Twelfth Night: A Taste of Another World

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Twelfth Night: A Taste of Another World

Arman Chowdhury, Arts and Reviews Writer

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I’ve always loved watching shows in Hall’s Black Box.  For most of my high school career, I have been content to sit in the audience and watch the hilarious Answer shows and wide range of plays. However, realizing that my four years are quickly coming to an end, I wanted to experience being a part of one of these Black Box productions which I had enjoyed for so long.

With zero acting experience, I’d be lucky to get any role at all.  Full disclosure: I auditioned for a Hall play once before. It went painfully wrong because I had decided at the audition that I would attempt to memorize parts of my monologue.  Needless to say, I was not in that year’s production of Much Ado.

Nonetheless, during the spring of my senior year, I decided to test my luck and audition again. With the same monologue.  This time, I thoroughly memorized it. I felt good leaving the audition. A few days later, the cast list was posted on the bulletin board outside the theater. I walked up and saw my name.  I earned a small character role, but more importantly, I was going to perform in a Black Box show.

For a few weeks, I was swept into the rhythmic hubbub of Hall theatre. I was warming up with the cast before rehearsals, watching people rehearse their scenes, following frantically along in my thick script for fear of missing my two entrances. In my twelve-hour-long days I was eating dinner at school while spending my time with the same cohort of people, many of whom I hadn’t known before.

For a few weeks, I got a taste of another world.

The play itself, Shakespeare’s Twelfth Night, is a raucous comedy filled with cross-dressing servants, drunken knights, untimely affections that compound into a convoluted love triangle all interplay in the fictional land of Illyria.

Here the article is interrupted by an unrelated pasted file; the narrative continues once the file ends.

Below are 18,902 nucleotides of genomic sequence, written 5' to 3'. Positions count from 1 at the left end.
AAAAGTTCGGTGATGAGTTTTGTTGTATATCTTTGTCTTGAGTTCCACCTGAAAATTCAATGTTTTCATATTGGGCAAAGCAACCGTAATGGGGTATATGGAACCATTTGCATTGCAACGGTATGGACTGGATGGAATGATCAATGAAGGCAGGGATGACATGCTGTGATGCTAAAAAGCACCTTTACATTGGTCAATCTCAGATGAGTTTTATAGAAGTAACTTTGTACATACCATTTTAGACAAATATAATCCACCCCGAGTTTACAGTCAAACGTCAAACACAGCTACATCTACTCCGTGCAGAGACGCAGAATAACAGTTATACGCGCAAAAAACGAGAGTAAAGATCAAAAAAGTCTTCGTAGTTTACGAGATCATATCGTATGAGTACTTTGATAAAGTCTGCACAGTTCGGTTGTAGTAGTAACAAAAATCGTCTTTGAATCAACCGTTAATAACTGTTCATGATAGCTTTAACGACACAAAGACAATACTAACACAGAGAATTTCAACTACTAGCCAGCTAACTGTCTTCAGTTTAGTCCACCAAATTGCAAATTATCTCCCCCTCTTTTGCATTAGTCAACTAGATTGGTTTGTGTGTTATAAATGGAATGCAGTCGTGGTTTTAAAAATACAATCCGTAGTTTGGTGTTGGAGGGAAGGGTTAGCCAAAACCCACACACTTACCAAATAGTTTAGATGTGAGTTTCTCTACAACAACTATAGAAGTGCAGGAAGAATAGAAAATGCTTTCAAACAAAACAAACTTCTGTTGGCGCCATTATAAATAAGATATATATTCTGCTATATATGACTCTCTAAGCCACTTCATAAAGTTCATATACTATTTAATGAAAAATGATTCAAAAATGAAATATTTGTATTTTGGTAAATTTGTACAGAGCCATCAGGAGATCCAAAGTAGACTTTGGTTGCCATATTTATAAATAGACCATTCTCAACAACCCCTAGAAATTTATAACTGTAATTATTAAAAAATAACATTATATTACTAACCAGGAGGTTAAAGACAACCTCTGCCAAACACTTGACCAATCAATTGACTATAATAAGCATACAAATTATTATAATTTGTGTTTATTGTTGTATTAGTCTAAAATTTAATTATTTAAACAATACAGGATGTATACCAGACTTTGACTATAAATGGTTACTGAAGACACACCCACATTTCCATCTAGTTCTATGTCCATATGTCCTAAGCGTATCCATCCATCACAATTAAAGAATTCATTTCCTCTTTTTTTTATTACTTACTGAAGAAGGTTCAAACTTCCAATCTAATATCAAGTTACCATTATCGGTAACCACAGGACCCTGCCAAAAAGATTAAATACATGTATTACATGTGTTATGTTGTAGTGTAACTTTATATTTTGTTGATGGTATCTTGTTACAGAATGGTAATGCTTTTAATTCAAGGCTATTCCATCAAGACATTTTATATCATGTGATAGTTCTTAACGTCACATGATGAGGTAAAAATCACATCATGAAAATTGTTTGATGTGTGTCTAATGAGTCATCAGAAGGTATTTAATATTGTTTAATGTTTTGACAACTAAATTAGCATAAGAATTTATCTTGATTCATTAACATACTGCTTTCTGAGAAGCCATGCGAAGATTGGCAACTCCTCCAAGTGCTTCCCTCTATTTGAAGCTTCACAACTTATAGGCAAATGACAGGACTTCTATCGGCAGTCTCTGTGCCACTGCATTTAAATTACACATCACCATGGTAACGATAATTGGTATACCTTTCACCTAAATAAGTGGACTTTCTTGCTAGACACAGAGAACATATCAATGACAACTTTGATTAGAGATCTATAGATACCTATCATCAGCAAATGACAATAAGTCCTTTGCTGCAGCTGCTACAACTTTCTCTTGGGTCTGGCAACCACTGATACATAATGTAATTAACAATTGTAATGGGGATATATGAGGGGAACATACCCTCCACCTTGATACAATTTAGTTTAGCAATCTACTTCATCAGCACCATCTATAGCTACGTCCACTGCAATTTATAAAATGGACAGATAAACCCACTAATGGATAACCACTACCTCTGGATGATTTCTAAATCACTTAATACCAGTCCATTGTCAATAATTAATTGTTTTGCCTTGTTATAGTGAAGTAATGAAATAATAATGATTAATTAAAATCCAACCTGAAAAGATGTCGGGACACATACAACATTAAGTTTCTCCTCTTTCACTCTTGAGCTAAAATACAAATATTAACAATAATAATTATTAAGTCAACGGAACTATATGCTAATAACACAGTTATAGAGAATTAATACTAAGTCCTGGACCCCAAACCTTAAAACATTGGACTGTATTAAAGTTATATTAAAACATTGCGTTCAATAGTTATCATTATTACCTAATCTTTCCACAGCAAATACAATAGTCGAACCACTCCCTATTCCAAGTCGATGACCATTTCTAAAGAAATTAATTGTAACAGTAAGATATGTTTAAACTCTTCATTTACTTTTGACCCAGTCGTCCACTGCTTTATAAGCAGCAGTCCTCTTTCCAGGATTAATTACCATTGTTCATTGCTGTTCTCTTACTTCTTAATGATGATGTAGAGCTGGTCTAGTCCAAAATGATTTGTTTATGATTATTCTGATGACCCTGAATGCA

As props and set pieces began trickling into the Black Box, I watched the actors get more comfortable with their lines and explore their characters.  Then came costumes, and then the lights. I watched, wide-eyed, as the play was slowly given life.

To keep with the lively atmosphere of the play, music was added as pre-show entertainment and transition sequences between scenes.  In addition to my three lines, I sang bass as well as countertenor (in my falsetto!) and performed on flute for the first time since middle school.  Essentially, anything I could do that was of any entertainment value at all, I was doing in this show.

The feeling after opening night was like no other.  This was the last Hall show that the seniors would be in, which added a dimension of emotion to the entire experience.

I was amazed by the connective power of theater. Though the closing night is long past, the personal connections I made endure in my memory.  The people who had a few weeks ago been strangers, had now become something of a family. I suppose that’s what happens when a group of people come together and put their whole beings into creating something transcendental.

For my first and last Hall play, it was pretty incredible.